My session will focus on the findings of a research study we conducted on OER accessibility. We believe this session has close links with the conference theme ‘back to basics’ which reflects on the question whom OER are open for? In our study, we ask ourselves a similar question – are OER open to English native speakers or a more global audience?
Please, see below the full abstract for more information about our session.
OERs contribute to the field of learning by enabling anyone to exercise their right to education, it serves the aim of education for all. OER platforms such as OpenLearn receive millions of visitors each year (OpenLearn, 2018). At the same time it is known that OER in English are taken by English non-native speakers (NNS). Yilmaz (2011), in a study of international students’ use of OER concluded that since OER are generally in English, students are obliged to choose English as a language of preference for learning from the OER. Moreover, English NNS do not generally receive scaffolding through teacher mediation in the OER context unlike in formal education which may ease their learning. This might set more challenges for English NNS who do not have sufficient language proficiency but who are nonetheless eager to follow and use OER.
Linguistic accessibility is already included in a number of OER quality guidelines (e.g. The Web Content Accessibility Guidelines (WCAG) 2.1; the Guidelines for OER in Higher Education). These guidelines prescribe the course developers to make text content readable and understandable. However, review of literature on OER showed that there is lack of research on the readability level of OERs and the extent to which they are accessible to English NNS.
In this study, we conducted readability analysis of the materials from 150 most popular OER courses from a leading OER platform – OpenLearn (www.open.edu/openlearn). Readability was determined using the algorithms with Textinspector online readability tool (textinspector.com). Our findings revealed that all materials across different educational levels and disciplines require advanced level of English language proficiency. One-way Anova analysis showed that there were statistically significant differences across educational levels with introductory OER courses being easier to read (Flesch-Kincaid Grade M=11.17; concentration of advanced C2 lexis M=2.46) as compared to intermediate or advanced courses (Flesch-Kincaid Grade M=14.37; concentration of advanced C2 lexis M=3.21).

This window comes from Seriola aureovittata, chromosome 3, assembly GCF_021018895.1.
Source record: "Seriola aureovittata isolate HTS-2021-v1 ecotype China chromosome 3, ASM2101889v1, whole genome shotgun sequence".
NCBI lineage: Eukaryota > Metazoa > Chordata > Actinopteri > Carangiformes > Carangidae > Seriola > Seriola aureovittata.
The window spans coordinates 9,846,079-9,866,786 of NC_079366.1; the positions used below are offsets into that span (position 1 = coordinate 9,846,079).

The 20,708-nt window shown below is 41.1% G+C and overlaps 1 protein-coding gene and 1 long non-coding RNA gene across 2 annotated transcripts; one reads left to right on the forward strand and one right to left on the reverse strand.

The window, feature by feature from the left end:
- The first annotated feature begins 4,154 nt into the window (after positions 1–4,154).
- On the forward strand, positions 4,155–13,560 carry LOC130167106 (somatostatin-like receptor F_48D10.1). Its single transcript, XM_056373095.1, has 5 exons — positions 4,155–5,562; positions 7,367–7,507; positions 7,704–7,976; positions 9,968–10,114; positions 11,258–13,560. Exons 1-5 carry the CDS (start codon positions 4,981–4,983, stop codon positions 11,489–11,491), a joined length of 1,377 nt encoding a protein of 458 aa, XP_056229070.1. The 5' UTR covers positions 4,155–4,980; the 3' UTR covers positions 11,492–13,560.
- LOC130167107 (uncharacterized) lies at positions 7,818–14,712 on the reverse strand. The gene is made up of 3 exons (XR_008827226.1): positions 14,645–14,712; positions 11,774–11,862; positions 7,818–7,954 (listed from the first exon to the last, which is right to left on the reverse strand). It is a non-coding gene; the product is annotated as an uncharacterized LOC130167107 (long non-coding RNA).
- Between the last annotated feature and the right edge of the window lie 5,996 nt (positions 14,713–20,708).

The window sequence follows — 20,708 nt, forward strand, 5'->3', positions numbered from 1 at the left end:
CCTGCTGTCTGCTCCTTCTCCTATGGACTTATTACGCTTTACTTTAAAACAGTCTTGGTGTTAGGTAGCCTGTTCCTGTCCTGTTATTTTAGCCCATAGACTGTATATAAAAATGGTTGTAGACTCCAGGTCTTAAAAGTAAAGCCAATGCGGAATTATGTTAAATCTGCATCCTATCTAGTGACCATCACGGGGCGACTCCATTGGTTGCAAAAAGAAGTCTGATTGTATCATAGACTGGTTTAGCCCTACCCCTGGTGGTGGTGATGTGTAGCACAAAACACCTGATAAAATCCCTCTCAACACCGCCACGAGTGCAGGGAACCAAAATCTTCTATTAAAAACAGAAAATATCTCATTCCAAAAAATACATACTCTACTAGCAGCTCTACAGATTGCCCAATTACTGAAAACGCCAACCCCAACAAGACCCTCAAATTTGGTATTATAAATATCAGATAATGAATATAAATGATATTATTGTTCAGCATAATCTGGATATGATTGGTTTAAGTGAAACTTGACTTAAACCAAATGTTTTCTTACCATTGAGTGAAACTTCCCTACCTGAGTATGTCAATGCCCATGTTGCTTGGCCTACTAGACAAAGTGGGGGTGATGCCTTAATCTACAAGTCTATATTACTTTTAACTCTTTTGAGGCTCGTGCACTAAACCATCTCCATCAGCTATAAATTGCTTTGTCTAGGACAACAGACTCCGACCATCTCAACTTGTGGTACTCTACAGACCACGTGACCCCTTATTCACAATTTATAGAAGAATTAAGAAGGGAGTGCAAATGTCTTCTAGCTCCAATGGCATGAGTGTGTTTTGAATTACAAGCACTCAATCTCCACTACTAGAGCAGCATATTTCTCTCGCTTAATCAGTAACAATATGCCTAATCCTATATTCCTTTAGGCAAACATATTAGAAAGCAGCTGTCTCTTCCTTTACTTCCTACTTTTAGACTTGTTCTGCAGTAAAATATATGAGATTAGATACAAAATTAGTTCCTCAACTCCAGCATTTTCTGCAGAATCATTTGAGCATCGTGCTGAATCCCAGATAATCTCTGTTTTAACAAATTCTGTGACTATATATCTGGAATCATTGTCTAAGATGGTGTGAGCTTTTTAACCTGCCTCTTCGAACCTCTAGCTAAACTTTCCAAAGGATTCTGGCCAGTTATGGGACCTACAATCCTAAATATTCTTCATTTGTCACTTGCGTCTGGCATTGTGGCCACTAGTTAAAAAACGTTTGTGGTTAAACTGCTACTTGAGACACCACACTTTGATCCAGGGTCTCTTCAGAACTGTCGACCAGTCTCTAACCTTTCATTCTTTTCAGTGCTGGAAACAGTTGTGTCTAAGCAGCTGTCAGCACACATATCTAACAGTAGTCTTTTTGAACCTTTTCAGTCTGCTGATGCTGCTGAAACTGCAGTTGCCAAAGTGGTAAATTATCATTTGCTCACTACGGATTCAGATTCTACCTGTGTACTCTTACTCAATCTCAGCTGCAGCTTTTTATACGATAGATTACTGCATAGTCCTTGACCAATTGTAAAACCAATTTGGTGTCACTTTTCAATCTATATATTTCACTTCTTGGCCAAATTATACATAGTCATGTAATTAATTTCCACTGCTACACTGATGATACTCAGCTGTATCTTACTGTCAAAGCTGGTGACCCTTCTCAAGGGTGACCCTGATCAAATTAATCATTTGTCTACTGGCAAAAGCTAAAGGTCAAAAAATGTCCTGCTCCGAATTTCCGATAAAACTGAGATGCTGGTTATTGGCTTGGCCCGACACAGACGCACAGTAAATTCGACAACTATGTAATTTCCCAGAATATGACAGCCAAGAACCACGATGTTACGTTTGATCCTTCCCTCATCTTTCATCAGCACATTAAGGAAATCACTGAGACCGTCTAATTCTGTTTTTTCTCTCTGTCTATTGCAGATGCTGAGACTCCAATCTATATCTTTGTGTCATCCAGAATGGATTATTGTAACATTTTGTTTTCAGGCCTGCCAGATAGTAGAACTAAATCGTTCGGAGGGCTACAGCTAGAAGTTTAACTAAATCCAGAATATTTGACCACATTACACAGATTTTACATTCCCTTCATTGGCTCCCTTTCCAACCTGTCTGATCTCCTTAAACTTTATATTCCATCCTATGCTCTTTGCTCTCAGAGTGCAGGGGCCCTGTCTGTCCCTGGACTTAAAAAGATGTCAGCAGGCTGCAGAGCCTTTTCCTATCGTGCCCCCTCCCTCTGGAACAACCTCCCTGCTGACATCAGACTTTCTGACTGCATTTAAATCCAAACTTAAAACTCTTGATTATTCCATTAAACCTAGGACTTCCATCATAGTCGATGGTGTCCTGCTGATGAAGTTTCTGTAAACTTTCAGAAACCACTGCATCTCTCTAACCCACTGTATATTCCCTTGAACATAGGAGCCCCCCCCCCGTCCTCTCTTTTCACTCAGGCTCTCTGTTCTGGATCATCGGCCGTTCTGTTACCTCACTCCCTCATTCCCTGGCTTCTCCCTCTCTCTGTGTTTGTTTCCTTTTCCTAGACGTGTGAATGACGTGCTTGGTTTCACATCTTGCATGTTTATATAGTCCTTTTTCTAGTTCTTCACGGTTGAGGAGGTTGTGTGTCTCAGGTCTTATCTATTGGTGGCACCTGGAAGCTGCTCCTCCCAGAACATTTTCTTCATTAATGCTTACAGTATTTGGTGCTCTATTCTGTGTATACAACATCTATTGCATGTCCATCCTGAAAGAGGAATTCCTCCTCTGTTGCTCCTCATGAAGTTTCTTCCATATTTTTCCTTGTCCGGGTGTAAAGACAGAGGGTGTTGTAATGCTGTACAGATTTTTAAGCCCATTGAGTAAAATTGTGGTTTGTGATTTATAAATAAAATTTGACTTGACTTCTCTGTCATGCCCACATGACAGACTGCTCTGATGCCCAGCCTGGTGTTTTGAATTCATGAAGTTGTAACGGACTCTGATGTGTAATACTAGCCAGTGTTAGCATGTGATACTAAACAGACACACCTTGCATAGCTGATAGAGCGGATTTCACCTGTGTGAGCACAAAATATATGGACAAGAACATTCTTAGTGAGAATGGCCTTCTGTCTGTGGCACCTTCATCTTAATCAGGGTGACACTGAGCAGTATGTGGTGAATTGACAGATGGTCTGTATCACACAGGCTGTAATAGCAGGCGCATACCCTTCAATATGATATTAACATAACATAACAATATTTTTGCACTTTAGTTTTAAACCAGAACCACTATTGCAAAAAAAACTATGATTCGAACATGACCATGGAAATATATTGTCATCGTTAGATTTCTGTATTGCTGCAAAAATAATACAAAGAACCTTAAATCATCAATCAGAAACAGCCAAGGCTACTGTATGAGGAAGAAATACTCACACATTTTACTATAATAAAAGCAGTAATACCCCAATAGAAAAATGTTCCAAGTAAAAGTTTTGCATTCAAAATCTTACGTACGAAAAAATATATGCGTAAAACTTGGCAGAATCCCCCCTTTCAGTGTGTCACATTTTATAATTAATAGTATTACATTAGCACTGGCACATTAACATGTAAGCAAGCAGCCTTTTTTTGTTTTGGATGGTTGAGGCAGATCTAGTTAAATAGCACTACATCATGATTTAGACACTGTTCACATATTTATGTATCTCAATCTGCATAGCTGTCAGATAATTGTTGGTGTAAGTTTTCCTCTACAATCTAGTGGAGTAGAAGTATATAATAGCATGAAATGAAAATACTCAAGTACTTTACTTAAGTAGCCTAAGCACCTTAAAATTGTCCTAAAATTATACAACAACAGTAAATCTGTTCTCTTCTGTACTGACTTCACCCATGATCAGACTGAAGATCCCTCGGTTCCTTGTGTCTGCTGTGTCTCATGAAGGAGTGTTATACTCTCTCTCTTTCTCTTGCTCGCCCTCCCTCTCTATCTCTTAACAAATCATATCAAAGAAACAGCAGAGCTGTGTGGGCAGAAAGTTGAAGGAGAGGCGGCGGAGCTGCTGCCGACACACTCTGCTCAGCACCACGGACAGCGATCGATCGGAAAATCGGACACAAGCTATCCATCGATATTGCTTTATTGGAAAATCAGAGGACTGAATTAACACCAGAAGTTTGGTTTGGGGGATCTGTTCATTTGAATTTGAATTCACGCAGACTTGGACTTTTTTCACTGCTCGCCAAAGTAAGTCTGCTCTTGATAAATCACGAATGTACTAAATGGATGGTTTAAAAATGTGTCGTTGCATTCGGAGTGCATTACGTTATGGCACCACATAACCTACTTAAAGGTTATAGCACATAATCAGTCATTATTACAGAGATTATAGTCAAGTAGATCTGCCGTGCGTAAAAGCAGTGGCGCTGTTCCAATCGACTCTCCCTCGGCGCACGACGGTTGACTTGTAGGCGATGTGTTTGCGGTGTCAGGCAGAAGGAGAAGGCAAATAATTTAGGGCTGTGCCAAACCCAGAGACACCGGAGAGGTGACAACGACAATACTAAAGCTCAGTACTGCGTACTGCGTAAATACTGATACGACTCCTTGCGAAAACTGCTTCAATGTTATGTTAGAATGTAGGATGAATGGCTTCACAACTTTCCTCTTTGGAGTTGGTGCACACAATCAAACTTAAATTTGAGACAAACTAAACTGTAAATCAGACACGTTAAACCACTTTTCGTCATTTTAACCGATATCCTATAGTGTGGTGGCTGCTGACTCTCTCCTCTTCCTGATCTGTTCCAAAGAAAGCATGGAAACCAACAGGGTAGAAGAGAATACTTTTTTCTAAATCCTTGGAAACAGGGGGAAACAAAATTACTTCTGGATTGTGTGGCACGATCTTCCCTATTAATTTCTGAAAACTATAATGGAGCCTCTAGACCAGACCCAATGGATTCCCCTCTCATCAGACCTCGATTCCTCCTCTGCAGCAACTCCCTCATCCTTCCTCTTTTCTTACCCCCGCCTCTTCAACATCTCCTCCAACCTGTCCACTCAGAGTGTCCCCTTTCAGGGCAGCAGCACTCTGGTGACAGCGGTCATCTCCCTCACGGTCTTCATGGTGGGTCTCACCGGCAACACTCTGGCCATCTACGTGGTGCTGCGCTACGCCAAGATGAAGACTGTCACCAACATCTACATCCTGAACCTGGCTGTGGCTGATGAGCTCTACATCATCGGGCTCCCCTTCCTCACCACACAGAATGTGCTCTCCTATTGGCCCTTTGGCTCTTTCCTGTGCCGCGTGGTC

The practical implication of the study is determined by the finding that despite published accessibility guidelines, OERs are disseminated with language too complex for English NNS at lower levels of English proficiency. Recommendations are made as to how to make OER materials accessible to a wider global audience.
It is going to be a 15-minute presentation, 5 minutes Q+A. It will follow a conventional research presentation with introduction to OER linguistic accessibility, methodology, results and discussion of our study and practical implications for OER educators and OER community in general.
Guidelines for open educational resources (OER) in higher education (2015). Commonwealth of Learning. Paris: UNESCO.
OpenLearn. (2018). The OU’s OpenLearn Portal Website. Available at http://www.open.ac.uk/about/open-educational-resources/openlearn [Accessed 24 September 2018]
Text Inspector (2018) Online lexis analysis tool. Available at textinspector.com [Accessed 1 October 2018]
Yilmaz, M. (2011). Open educational resources: Students’ perspectives in an international learning environment. Paper presented at the 24th ICDE
World Conference on Open and Distance Learning, Bali, Indonesia.
Web Content Accessibility Guidelines 2.1. W3C World Wide Web Consortium Recommendation 5 June 2018. Available at https://www.w3.org/WAI/standards-guidelines/wcag/docs/. [Accessed 20 October 2018]